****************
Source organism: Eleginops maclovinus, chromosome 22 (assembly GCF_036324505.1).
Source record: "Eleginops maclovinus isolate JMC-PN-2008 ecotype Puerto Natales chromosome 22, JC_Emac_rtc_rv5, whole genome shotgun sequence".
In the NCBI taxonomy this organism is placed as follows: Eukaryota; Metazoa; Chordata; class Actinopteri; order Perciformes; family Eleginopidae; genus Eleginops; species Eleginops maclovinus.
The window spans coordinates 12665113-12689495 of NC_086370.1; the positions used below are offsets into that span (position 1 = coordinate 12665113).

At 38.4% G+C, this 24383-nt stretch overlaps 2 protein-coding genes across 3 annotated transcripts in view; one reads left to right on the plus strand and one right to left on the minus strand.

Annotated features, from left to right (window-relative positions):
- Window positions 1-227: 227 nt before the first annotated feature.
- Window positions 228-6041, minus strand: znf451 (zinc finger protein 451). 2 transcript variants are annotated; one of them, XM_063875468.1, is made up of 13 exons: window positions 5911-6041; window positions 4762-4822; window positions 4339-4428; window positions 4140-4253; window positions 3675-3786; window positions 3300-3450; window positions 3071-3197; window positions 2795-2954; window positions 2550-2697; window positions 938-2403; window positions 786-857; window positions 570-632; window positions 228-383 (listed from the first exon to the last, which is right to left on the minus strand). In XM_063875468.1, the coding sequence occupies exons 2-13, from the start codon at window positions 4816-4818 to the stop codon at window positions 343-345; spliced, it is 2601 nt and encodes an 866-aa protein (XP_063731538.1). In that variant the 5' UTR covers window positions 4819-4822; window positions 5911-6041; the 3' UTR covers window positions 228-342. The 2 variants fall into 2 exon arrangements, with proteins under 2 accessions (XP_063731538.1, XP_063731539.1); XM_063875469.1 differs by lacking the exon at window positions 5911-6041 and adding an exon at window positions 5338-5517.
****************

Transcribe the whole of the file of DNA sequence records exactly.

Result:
Source organism: Eleginops maclovinus, chromosome 22 (assembly GCF_036324505.1).
Source record: "Eleginops maclovinus isolate JMC-PN-2008 ecotype Puerto Natales chromosome 22, JC_Emac_rtc_rv5, whole genome shotgun sequence".
In the NCBI taxonomy this organism is placed as follows: Eukaryota; Metazoa; Chordata; class Actinopteri; order Perciformes; family Eleginopidae; genus Eleginops; species Eleginops maclovinus.
The window spans coordinates 12665113-12689495 of NC_086370.1; the positions used below are offsets into that span (position 1 = coordinate 12665113).

At 38.4% G+C, this 24383-nt stretch overlaps 2 protein-coding genes across 3 annotated transcripts in view; one reads left to right on the plus strand and one right to left on the minus strand.

Annotated features, from left to right (window-relative positions):
- Window positions 1-227: 227 nt before the first annotated feature.
- Window positions 228-6041, minus strand: znf451 (zinc finger protein 451). 2 transcript variants are annotated; one of them, XM_063875468.1, is made up of 13 exons: window positions 5911-6041; window positions 4762-4822; window positions 4339-4428; window positions 4140-4253; window positions 3675-3786; window positions 3300-3450; window positions 3071-3197; window positions 2795-2954; window positions 2550-2697; window positions 938-2403; window positions 786-857; window positions 570-632; window positions 228-383 (listed from the first exon to the last, which is right to left on the minus strand). In XM_063875468.1, the coding sequence occupies exons 2-13, from the start codon at window positions 4816-4818 to the stop codon at window positions 343-345; spliced, it is 2601 nt and encodes an 866-aa protein (XP_063731538.1). In that variant the 5' UTR covers window positions 4819-4822; window positions 5911-6041; the 3' UTR covers window positions 228-342. The 2 variants fall into 2 exon arrangements, with proteins under 2 accessions (XP_063731538.1, XP_063731539.1); XM_063875469.1 differs by lacking the exon at window positions 5911-6041 and adding an exon at window positions 5338-5517.